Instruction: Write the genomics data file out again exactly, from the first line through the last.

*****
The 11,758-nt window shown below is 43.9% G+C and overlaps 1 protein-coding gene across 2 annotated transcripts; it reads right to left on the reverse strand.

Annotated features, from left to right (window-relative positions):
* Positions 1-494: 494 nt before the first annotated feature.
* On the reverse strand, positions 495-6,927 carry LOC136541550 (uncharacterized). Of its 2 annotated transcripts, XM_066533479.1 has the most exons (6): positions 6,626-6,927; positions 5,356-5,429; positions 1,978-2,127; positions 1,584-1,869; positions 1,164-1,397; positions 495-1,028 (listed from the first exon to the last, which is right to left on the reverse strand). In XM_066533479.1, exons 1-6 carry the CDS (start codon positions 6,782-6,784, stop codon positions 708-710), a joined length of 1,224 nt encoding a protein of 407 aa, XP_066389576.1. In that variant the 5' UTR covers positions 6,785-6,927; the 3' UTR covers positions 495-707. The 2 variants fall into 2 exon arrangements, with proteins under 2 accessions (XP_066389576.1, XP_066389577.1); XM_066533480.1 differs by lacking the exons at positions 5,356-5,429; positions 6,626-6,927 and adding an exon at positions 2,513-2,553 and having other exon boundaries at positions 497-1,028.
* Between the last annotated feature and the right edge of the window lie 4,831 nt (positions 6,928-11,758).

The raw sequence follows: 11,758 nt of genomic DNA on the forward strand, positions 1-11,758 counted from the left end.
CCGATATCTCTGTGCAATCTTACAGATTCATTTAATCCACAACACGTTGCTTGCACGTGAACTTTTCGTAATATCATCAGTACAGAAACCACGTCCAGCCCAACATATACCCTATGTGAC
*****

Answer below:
The 11,758-nt window shown below is 43.9% G+C and overlaps 1 protein-coding gene across 2 annotated transcripts; it reads right to left on the reverse strand.

Annotated features, from left to right (window-relative positions):
* Positions 1-494: 494 nt before the first annotated feature.
* On the reverse strand, positions 495-6,927 carry LOC136541550 (uncharacterized). Of its 2 annotated transcripts, XM_066533479.1 has the most exons (6): positions 6,626-6,927; positions 5,356-5,429; positions 1,978-2,127; positions 1,584-1,869; positions 1,164-1,397; positions 495-1,028 (listed from the first exon to the last, which is right to left on the reverse strand). In XM_066533479.1, exons 1-6 carry the CDS (start codon positions 6,782-6,784, stop codon positions 708-710), a joined length of 1,224 nt encoding a protein of 407 aa, XP_066389576.1. In that variant the 5' UTR covers positions 6,785-6,927; the 3' UTR covers positions 495-707. The 2 variants fall into 2 exon arrangements, with proteins under 2 accessions (XP_066389576.1, XP_066389577.1); XM_066533480.1 differs by lacking the exons at positions 5,356-5,429; positions 6,626-6,927 and adding an exon at positions 2,513-2,553 and having other exon boundaries at positions 497-1,028.
* Between the last annotated feature and the right edge of the window lie 4,831 nt (positions 6,928-11,758).

The raw sequence follows: 11,758 nt of genomic DNA on the forward strand, positions 1-11,758 counted from the left end.
CCGATATCTCTGTGCAATCTTACAGATTCATTTAATCCACAACACGTTGCTTGCACGTGAACTTTTCGTAATATCATCAGTACAGAAACCACGTCCAGCCCAACATATACCCTATGTGAC